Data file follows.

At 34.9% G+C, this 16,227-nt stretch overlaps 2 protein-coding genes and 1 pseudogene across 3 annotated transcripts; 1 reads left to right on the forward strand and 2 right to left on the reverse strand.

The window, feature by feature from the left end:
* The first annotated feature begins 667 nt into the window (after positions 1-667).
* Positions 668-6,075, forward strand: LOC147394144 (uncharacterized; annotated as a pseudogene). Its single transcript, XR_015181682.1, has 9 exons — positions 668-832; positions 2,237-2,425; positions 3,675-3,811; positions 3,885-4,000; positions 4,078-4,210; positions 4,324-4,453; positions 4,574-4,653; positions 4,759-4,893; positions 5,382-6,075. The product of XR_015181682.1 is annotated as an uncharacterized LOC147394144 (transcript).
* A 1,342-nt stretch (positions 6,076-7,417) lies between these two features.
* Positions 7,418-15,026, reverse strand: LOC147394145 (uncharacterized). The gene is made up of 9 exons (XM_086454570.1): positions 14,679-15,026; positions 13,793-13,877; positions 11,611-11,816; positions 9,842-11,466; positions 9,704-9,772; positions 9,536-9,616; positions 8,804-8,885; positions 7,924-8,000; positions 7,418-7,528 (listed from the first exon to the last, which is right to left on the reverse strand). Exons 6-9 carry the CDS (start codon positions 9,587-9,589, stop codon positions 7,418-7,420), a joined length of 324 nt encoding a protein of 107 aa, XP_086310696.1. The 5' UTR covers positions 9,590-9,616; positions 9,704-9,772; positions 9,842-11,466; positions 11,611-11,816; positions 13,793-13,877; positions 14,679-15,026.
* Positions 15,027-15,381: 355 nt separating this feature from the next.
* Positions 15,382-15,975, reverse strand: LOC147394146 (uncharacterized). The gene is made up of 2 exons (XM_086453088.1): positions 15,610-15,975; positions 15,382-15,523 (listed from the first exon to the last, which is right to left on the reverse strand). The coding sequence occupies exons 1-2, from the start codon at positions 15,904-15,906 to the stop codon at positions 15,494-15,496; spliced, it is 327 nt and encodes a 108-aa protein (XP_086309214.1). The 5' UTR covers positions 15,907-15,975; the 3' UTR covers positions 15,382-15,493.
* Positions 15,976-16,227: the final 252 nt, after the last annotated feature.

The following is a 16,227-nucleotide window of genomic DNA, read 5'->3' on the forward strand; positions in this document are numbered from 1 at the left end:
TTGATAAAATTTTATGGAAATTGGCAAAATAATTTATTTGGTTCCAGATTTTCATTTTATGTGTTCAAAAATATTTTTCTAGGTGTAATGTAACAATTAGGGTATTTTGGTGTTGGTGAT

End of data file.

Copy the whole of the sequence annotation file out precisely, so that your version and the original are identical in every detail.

At 34.9% G+C, this 16,227-nt stretch overlaps 2 protein-coding genes and 1 pseudogene across 3 annotated transcripts; 1 reads left to right on the forward strand and 2 right to left on the reverse strand.

The window, feature by feature from the left end:
* The first annotated feature begins 667 nt into the window (after positions 1-667).
* Positions 668-6,075, forward strand: LOC147394144 (uncharacterized; annotated as a pseudogene). Its single transcript, XR_015181682.1, has 9 exons — positions 668-832; positions 2,237-2,425; positions 3,675-3,811; positions 3,885-4,000; positions 4,078-4,210; positions 4,324-4,453; positions 4,574-4,653; positions 4,759-4,893; positions 5,382-6,075. The product of XR_015181682.1 is annotated as an uncharacterized LOC147394144 (transcript).
* A 1,342-nt stretch (positions 6,076-7,417) lies between these two features.
* Positions 7,418-15,026, reverse strand: LOC147394145 (uncharacterized). The gene is made up of 9 exons (XM_086454570.1): positions 14,679-15,026; positions 13,793-13,877; positions 11,611-11,816; positions 9,842-11,466; positions 9,704-9,772; positions 9,536-9,616; positions 8,804-8,885; positions 7,924-8,000; positions 7,418-7,528 (listed from the first exon to the last, which is right to left on the reverse strand). Exons 6-9 carry the CDS (start codon positions 9,587-9,589, stop codon positions 7,418-7,420), a joined length of 324 nt encoding a protein of 107 aa, XP_086310696.1. The 5' UTR covers positions 9,590-9,616; positions 9,704-9,772; positions 9,842-11,466; positions 11,611-11,816; positions 13,793-13,877; positions 14,679-15,026.
* Positions 15,027-15,381: 355 nt separating this feature from the next.
* Positions 15,382-15,975, reverse strand: LOC147394146 (uncharacterized). The gene is made up of 2 exons (XM_086453088.1): positions 15,610-15,975; positions 15,382-15,523 (listed from the first exon to the last, which is right to left on the reverse strand). The coding sequence occupies exons 1-2, from the start codon at positions 15,904-15,906 to the stop codon at positions 15,494-15,496; spliced, it is 327 nt and encodes a 108-aa protein (XP_086309214.1). The 5' UTR covers positions 15,907-15,975; the 3' UTR covers positions 15,382-15,493.
* Positions 15,976-16,227: the final 252 nt, after the last annotated feature.

The following is a 16,227-nucleotide window of genomic DNA, read 5'->3' on the forward strand; positions in this document are numbered from 1 at the left end:
TTGATAAAATTTTATGGAAATTGGCAAAATAATTTATTTGGTTCCAGATTTTCATTTTATGTGTTCAAAAATATTTTTCTAGGTGTAATGTAACAATTAGGGTATTTTGGTGTTGGTGAT